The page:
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The new face under the mask: Riley Adams

Get to know one of the two new catchers that the Washington Nationals are planning on becoming part of their future: Riley Adams

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In July, the Washington Nationals made a trade that sent left-handed relief pitcher Brad Hand to the Toronto Blue Jays in return for a 6′- 4″, 246-pound 25-year-old rookie catcher named Riley Adams. That deal seems to be paying off for the Nationals. A weekend ago, Adams made his presence known in the top of the ninth in Atlanta by hitting a game-winning home run against the Braves. It was both his first-ever MLB homer and his first wearing a Washington Nationals uniform.

So, who is this catcher that the Nationals have acquired and catching people’s attention?

Adams was drafted his junior year of college in 2017 by the Toronto Blue Jays as a third-round pick. Adams played his college ball at the University of San Diego, where he had a batting average of .312 when he finished out his collegiate career. Before playing in Toronto, Adams spent four seasons in the minor leagues, where he accumulated 66 doubles, five triples, 28 home runs, 146 RBI’s, and eight stolen bases.

On June 8, Adams made his major league debut for the Toronto Blue Jays, and within two months, on July 29, he was traded to the Washington Nationals in exchange for the National’s closer, Brad Hand.

When that July 29 trade happened, the Nationals did not just pick up another catcher. The Nationals picked up a player who fit the Washington Nationals long-range strategy and fits manager Davey Martinez’s plan. The thing is, Adams brings a lot of positivity to the Nationals. If you look at his old American League East division, Adams faced off against teams known for winning championships like the Red Sox and Yankees. Adams is already very familiar with the Nationals local beltway rival, considering that the Toronto Blue Jays often faced off against the Orioles. He’s also played against a team that has been through the retooling process, the Tampa Bay Rays.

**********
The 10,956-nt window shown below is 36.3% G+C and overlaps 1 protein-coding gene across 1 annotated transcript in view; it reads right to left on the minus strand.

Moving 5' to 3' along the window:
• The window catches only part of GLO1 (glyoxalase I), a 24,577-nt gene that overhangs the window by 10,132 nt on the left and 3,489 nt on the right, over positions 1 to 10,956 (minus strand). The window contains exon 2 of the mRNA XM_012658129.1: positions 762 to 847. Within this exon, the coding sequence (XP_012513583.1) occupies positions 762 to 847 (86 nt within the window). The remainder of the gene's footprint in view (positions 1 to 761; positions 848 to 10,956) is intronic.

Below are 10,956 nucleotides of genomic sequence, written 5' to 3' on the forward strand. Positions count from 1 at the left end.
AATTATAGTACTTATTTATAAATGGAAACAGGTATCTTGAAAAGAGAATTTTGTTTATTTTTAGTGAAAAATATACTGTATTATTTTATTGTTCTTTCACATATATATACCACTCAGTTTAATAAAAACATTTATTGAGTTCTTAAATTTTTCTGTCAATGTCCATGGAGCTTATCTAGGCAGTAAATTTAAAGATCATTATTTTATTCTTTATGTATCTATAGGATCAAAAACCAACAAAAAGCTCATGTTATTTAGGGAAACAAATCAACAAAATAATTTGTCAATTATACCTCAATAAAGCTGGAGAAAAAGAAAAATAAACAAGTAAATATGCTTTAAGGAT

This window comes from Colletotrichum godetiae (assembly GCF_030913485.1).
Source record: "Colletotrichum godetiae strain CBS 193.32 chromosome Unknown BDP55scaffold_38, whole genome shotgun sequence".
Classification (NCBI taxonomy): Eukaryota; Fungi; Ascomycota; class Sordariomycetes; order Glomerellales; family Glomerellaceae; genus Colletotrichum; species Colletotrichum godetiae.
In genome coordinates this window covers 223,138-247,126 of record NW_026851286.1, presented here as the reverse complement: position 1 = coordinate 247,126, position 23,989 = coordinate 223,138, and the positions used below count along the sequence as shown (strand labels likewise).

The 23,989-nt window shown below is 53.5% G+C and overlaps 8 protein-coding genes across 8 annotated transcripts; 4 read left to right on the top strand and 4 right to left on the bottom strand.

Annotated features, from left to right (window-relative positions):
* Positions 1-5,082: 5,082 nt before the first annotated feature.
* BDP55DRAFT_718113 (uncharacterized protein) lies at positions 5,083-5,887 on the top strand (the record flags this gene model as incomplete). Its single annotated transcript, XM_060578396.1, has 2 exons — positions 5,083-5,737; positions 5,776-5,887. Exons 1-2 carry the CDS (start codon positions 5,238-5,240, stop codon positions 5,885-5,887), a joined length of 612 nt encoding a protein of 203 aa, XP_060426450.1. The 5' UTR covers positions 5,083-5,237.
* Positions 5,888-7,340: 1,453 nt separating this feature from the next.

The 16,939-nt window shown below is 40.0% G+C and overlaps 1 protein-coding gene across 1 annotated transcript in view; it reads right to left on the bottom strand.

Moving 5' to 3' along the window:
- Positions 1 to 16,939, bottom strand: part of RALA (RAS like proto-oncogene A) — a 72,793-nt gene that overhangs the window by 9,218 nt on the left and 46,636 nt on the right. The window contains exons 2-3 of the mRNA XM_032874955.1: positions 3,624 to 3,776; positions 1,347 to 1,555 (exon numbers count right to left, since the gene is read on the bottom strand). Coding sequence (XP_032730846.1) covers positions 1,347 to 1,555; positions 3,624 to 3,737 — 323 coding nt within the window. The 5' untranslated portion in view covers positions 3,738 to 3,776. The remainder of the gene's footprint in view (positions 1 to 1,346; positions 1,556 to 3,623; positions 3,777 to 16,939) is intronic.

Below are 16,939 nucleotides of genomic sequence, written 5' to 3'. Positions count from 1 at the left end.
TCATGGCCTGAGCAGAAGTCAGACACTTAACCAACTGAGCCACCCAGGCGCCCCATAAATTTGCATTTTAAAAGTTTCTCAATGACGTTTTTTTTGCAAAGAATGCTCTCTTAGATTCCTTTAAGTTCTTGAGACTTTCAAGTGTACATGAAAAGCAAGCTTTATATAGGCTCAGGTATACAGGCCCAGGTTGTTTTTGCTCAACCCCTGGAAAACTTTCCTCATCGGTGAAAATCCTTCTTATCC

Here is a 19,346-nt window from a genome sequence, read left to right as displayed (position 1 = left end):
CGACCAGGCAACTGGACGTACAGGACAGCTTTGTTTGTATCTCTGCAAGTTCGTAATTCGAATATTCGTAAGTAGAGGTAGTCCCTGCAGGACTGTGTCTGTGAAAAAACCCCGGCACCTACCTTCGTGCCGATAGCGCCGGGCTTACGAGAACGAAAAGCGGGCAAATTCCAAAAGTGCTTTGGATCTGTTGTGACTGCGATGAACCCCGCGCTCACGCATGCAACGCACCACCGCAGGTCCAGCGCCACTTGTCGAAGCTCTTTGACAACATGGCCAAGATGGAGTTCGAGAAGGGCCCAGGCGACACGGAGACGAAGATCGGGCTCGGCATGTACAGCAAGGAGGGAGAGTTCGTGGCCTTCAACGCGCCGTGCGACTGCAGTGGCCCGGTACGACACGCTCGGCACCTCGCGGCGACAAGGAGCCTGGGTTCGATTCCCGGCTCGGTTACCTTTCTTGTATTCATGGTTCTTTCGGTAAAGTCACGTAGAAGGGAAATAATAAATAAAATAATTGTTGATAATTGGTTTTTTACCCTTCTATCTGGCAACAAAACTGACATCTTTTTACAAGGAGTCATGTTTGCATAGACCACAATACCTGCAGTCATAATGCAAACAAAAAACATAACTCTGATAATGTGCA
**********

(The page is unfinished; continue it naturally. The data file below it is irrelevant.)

Adams is coming to a team where Davey Martinez has the final say on when the season is over. In a recent pre-game press conference, Davey Martinez made it very clear when he said, “We’re going to come here and compete. We played 12-13 games where we felt like we were in every game. So we’re going to come and compete, and as I said, it’s a Division that’s going to be wide open, I really believe that.” In last week’s series against the Mets, Adams made some impressive hits that showed Adams is here to compete with his fellow teammates.



Besides having an impressive swing and a great glove behind home plate, Adams being a catcher brings great chemistry to the clubhouse and one teammate in particular, pitcher Stephen Strasburg. Though currently shut down for the season, Strasburg attended San Diego State University, only 8 miles away from the University of San Diego. In contrast, I mentioned earlier, is where Adams attended school. We get to see Adams day in and day out doing his job regardless of who’s pitching, even though some pitchers have a preferred catcher. One thing fans should look out for in 2022 is a strong connection between Strasburg and Adams.


When you consider the scope of the full-scale Washington Nationals rebuild, Adams is a player that fits in perfectly. He has had just enough time in the minor leagues to get a taste of professional-level play and is now ready to further develop the Nationals into their style of play for many years to come.

In return, Adams has shown at the catcher position that he delivers motivational competitiveness and can make an impact in the National’s batting order. Though still too early to say with authority, he also seems to have great chemistry with all of the Nationals pitchers, positional players, and staff. I think every game Riley Adams catches is worth watching, especially focusing on how effective he works with a different pitcher and full complement from the bullpen each game.

Despite where the Nationals are in the current standings with no chance of post-season play, Adam’s performance and competitiveness demonstrate what the mantra of manager Davie Martinez means to “go 1-0 every day”.

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